The most crucial factor to begin with is preparation. If you do not prepare early on, from the very start, then the possibility of mishaps and problems arising increase, which may lead to volunteers being negatively impacted by the potential inability to be productive.

Tips for preparation:

  • Create plans and objectives often spanning 1-2 years into the future. This means planning what activities you will be providing, what tasks are going to need to be done, what steps volunteers can take to achieve these tasks.


  • Emphasis on accountability; volunteers must know that they are held accountable for certain actions and objectives given to them and set out in your plan.


  • Remember to support volunteers both in terms of personal and professional fulfilment. Volunteers are not employees and each one has their own interest and motivation for being within your charity, something that should be accommodated within your planning.


  • Reimbursement of ‘out of pocket’ expenses to ensure that unnecessary financial strain is not placed on them for their good will.
  1. Recruitment of volunteers

Planning is effective but with an ill-suited volunteer for your organisation, even the best planning can have trouble creating the desired effect.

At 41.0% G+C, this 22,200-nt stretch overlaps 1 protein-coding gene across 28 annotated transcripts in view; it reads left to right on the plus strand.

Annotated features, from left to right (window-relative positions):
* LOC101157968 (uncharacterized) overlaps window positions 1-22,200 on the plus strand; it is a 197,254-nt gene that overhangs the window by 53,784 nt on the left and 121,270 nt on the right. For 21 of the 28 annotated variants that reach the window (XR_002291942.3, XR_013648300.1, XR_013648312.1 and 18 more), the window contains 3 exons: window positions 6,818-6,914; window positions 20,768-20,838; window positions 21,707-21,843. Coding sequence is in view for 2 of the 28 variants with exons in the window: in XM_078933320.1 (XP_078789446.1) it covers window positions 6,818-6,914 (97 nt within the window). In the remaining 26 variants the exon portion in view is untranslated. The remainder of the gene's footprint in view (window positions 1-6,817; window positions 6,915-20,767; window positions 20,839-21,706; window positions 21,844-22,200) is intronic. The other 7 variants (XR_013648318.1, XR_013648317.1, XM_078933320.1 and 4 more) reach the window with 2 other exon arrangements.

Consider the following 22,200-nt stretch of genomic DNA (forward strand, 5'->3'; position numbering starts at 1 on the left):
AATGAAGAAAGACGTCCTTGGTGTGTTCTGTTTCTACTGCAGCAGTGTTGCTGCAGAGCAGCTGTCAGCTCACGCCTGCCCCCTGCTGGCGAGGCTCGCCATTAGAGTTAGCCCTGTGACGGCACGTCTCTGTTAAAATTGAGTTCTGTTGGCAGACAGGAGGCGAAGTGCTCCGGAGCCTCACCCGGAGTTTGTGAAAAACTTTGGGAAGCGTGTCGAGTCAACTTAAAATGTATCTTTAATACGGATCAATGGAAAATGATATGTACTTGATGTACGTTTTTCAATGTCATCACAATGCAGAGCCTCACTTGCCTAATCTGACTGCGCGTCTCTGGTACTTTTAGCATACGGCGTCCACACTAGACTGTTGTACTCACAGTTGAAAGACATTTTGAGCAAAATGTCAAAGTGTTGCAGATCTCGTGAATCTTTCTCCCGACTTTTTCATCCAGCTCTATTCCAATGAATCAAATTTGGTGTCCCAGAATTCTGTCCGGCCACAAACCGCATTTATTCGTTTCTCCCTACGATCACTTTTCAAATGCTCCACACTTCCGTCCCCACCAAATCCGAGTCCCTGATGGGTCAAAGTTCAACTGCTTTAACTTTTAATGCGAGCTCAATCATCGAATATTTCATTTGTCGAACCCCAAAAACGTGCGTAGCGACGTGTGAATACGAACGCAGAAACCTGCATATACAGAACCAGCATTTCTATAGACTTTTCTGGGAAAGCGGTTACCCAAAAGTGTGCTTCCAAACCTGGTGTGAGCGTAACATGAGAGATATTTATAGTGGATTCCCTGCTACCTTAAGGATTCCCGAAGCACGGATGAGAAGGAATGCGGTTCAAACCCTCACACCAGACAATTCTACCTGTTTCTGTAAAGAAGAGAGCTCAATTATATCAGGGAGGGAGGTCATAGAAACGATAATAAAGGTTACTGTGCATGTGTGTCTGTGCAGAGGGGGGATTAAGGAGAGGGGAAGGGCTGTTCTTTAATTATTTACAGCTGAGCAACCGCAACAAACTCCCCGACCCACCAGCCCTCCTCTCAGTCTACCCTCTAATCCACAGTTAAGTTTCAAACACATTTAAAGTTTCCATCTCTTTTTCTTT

When: An important thing to bear in mind is knowing when to begin recruiting.

Recruitment should be acted upon when there is a specific plan of action already set up and when a clear understanding of what is needed from them is established. Once this is established recruitment can be better enacted.

What: You must also take into account ‘what’ the volunteers will be developing (both personally for their own benefit and for your organisation).

Recruitment is not just about ‘what’ the volunteer can do for you but also what you can do for them.

Where: Another key step to take into account is ‘where’ you go to recruit these volunteers.

Good places to start is the local volunteer service, library service, word of mouth and time banks. This is the more ‘classic’ way of recruiting volunteers but this scope of recruitment pools in recent years has thankfully increased.

Websites such as, social media sites and even local magazines are all increasingly becoming new sources of recruits and can provide great potential for your organisation. Your charity’s stakeholders may be able to provide sources of recruitment if they are informed and told that you are looking for volunteers.

  1. What you need to know

Have a clear recruitment process in place, to ensure the right volunteer is selected, according to your charity’s remit. This should cover the application, interview, tasks specification process.

A volunteers past employment, qualifications, skills, personal motivation for the role and aspirations are but a number of important factors that can help determine a candidate’s suitability.

Once a volunteer has been recruited, a ‘welcome pack’ is advisable. Relevant documents and information (such as key contacts, key staff, key dates, organisational goals, financial reimbursement procedures, fire exit plans etc.) will ensure your volunteer gets off to the best start possible and impact your organisation positively early on.

in News August 16, 2017